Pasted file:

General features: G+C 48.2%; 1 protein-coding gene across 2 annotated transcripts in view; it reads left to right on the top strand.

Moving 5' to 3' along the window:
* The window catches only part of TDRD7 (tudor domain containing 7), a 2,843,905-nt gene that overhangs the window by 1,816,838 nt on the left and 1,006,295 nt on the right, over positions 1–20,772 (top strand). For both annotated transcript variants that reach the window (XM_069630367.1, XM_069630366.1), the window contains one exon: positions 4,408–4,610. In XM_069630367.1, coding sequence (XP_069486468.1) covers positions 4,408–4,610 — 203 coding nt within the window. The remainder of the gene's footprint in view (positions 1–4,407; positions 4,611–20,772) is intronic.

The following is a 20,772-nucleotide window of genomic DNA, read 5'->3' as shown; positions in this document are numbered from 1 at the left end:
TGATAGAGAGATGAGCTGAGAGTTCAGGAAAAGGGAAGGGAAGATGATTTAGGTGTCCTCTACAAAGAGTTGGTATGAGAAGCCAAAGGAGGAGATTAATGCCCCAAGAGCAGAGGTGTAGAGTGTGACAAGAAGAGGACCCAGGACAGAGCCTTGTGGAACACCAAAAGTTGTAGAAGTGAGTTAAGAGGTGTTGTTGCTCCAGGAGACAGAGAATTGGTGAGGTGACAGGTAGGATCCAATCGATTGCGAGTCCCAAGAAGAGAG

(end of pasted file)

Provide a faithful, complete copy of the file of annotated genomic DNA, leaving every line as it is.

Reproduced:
General features: G+C 48.2%; 1 protein-coding gene across 2 annotated transcripts in view; it reads left to right on the top strand.

Moving 5' to 3' along the window:
* The window catches only part of TDRD7 (tudor domain containing 7), a 2,843,905-nt gene that overhangs the window by 1,816,838 nt on the left and 1,006,295 nt on the right, over positions 1–20,772 (top strand). For both annotated transcript variants that reach the window (XM_069630367.1, XM_069630366.1), the window contains one exon: positions 4,408–4,610. In XM_069630367.1, coding sequence (XP_069486468.1) covers positions 4,408–4,610 — 203 coding nt within the window. The remainder of the gene's footprint in view (positions 1–4,407; positions 4,611–20,772) is intronic.

The following is a 20,772-nucleotide window of genomic DNA, read 5'->3' as shown; positions in this document are numbered from 1 at the left end:
TGATAGAGAGATGAGCTGAGAGTTCAGGAAAAGGGAAGGGAAGATGATTTAGGTGTCCTCTACAAAGAGTTGGTATGAGAAGCCAAAGGAGGAGATTAATGCCCCAAGAGCAGAGGTGTAGAGTGTGACAAGAAGAGGACCCAGGACAGAGCCTTGTGGAACACCAAAAGTTGTAGAAGTGAGTTAAGAGGTGTTGTTGCTCCAGGAGACAGAGAATTGGTGAGGTGACAGGTAGGATCCAATCGATTGCGAGTCCCAAGAAGAGAG